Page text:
Two North Carolina men who each served 30 years in prison for the rape and murder of an 11-year-old girl have been released from prison Wednesday after a judge overturned their convictions.
The above video shows 46-year-old Leon Brown reuniting with his family after being released from the Maury Correctional Institution in Greene County early Wednesday afternoon.
"God is good all the time, all the time. I fought this battle with the help of God. I'm here today," said Brown as he was being embraced by family.
Earlier Wednesday, Brown's half brother, 50-year-old Henry McCollum, was released from Central Prison in Raleigh. McCollum had been one of North Carolina's longest-serving death row inmates after spending three decades behind bars. He hugged his mother after he got out.
"I just thank God that I'm out of this place, lot of joy and rejoicing, happiness and everything cause I was very anxious when they told me this news and stuff. I wanted to get away from this place," said McCollum.
McCollum spoke briefly to reporters before getting into the passenger seat of his father's car, where a reporter had to show him how to buckle the seat belt. He had never used a seat belt of that design.
McCollum and Brown were ordered to be released on Tuesday by Superior Court Judge Douglass Sasser. The half brothers were convicted in the 1983 rape and murder of 11-year-old Sabrina Buie in Robeson County.
Buie was found dead in a rural soybean field, naked except for a bra pushed up against her neck. A short distance away, police found two bloody sticks and a cigarette butt.
Authorities said McCollum, who was 19 at the time, and Brown, who was 15, confessed to killing Buie. But attorneys said both men have mental health issues and their confessions were coerced after hours of questioning.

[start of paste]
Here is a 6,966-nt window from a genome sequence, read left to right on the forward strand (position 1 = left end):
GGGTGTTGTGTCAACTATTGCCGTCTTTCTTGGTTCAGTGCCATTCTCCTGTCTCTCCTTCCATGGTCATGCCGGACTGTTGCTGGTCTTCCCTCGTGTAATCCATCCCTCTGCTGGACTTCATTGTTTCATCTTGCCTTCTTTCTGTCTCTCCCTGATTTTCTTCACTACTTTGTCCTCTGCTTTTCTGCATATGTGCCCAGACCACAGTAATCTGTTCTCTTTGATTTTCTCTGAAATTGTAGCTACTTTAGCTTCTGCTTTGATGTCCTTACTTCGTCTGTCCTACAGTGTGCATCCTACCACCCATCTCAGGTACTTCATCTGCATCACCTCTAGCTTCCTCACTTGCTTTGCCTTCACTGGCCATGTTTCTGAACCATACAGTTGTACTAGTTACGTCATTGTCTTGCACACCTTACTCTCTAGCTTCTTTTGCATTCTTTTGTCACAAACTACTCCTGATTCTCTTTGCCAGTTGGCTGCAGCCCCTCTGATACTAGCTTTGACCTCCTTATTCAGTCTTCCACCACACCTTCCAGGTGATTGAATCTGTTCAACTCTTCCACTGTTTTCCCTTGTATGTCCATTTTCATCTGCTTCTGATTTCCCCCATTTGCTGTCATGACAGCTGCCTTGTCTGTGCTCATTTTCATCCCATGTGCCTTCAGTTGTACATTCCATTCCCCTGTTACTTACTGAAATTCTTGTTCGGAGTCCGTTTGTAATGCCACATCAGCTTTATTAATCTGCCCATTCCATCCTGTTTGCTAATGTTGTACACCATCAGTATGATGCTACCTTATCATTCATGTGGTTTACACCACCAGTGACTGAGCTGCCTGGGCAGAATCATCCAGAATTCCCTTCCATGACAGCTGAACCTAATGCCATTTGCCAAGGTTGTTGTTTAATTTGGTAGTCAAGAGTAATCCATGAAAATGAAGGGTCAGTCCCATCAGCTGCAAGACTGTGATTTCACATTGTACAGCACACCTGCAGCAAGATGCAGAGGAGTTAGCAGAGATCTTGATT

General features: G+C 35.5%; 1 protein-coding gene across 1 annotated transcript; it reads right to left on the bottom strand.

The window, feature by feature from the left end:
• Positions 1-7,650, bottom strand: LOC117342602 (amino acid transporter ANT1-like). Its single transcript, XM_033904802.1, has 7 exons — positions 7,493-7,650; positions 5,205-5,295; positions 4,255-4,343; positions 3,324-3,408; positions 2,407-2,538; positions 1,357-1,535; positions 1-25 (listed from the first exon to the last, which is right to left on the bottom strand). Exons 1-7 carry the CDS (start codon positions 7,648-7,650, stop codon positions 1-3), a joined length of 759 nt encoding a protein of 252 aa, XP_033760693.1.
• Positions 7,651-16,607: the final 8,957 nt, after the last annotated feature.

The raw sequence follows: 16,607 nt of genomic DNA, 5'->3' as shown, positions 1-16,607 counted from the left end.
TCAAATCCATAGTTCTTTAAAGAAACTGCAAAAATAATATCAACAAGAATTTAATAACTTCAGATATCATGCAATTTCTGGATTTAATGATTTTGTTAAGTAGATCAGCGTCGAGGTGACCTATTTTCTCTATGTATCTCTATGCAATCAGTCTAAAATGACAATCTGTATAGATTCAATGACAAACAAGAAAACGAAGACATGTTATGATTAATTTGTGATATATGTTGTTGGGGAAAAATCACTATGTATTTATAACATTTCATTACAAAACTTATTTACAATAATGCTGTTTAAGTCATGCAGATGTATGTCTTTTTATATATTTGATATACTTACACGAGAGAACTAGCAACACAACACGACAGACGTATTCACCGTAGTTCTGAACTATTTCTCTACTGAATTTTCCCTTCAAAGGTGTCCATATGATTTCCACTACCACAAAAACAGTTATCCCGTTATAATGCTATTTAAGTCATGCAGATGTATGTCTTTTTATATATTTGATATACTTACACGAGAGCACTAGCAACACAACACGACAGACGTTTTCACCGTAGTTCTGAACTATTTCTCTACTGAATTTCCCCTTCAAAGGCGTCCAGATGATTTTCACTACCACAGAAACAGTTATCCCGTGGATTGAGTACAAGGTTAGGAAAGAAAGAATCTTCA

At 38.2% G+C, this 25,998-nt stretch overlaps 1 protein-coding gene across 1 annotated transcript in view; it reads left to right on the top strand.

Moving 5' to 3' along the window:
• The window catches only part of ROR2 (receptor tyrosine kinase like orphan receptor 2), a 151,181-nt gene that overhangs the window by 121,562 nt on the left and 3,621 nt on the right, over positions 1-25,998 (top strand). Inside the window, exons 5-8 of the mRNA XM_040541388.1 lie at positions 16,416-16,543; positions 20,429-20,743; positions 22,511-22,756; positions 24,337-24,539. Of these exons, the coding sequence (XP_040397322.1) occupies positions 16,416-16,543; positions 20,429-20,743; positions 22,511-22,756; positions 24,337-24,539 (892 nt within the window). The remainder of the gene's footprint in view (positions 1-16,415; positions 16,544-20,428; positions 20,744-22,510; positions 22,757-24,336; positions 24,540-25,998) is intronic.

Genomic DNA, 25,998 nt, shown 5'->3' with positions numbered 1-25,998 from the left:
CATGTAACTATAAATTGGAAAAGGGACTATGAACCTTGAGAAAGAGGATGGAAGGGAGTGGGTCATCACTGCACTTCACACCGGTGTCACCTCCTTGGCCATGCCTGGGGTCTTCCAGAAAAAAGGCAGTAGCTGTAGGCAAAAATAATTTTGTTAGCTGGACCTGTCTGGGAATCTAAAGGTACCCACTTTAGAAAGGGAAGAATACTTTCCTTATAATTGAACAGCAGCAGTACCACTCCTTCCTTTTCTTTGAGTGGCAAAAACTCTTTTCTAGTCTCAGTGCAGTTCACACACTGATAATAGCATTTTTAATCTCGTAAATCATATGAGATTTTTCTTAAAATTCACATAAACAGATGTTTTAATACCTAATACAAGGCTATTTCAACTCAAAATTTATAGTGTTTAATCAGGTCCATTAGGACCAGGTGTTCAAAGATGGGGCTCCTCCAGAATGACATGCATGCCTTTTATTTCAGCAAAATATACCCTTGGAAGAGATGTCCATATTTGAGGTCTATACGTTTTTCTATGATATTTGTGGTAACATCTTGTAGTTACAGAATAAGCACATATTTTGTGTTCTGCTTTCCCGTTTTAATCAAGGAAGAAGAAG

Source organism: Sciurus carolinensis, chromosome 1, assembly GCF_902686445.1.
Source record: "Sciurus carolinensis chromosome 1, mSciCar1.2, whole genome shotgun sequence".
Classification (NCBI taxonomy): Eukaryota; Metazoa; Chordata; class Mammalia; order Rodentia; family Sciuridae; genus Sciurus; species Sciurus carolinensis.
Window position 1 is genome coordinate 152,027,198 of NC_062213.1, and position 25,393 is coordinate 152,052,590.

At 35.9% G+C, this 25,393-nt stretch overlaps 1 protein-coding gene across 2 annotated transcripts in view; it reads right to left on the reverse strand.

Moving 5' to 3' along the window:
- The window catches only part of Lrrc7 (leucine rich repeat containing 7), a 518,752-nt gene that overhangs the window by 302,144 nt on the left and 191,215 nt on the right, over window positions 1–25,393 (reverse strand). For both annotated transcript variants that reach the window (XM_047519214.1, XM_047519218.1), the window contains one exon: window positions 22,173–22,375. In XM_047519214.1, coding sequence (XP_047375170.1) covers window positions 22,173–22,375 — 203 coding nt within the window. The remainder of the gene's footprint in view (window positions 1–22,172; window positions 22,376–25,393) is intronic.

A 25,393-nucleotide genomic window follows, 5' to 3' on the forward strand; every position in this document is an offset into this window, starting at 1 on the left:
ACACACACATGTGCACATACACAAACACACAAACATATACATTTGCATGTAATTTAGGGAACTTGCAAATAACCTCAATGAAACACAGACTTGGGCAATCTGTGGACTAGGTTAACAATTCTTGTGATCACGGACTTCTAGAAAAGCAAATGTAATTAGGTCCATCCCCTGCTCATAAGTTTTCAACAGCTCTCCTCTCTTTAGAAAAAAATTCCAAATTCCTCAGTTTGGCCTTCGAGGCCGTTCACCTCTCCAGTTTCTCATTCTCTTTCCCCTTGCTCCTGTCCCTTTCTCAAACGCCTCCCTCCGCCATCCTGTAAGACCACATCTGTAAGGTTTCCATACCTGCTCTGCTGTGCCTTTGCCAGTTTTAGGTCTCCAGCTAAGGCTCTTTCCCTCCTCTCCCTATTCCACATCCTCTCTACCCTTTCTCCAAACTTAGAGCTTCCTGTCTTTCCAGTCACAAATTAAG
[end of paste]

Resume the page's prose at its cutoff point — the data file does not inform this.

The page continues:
Brown's cousin, Ted Morrison, said he wants answers.
"Who forced these kids to sign confessions so that they could go home and then knew they was [sic] locking him up?," Morrison said. "Knowing they weren't mentally prepared for what they were being interrogated about."
Both McCollum and Brown were initially given death sentences, which were overturned. At a second trial, McCollum was again sent to death row while Brown was convicted of rape and sentenced to life.
They both served 30 years in prison before their release Wednesday.
Lawyers for McCollum and Brown said there is no physical evidence connecting them to the crime. The lawyers petitioned for the men's release after DNA evidence from the cigarette butt recovered at the crime scene pointed to another man, who lived near the soybean field where Buie's body was found.
That man is serving a life sentence for a similar rape and slaying that happened less than a month after Buie was killed.
Sharon Stellato, the associate director North Carolina Innocence Inquiry Commission, testified that the commission interviewed the 74-year-old inmate now suspected of killing Buie three times this summer, but he gave inconsistent statements. The Associated Press does not generally disclose the names of criminal suspects unless they are charged.
According to Stellato, the inmate said at first he didn't know Buie. But in later interviews, the man said the girl would come to his house and buy cigarettes for him, Stellato said.
The man also told them he saw the girl the night she went missing and gave her a coat and hat because it was raining, Stellato said. He told the commission that's why his DNA may have been at the scene.
Stellato also said the man repeatedly told her McCollum and Brown are innocent.
Still, he denied involvement in the killing, Stellato said. He told the commission that the girl was alive when she left his house and that he didn't see her again. He told the commission that he didn't leave the house because it was raining and he had to work the next day.
Stellato said weather records show it didn't rain the night Buie went missing or the next day.
The man now suspected in Buie's killing was convicted of assaulting three other women over 30 years before his last conviction..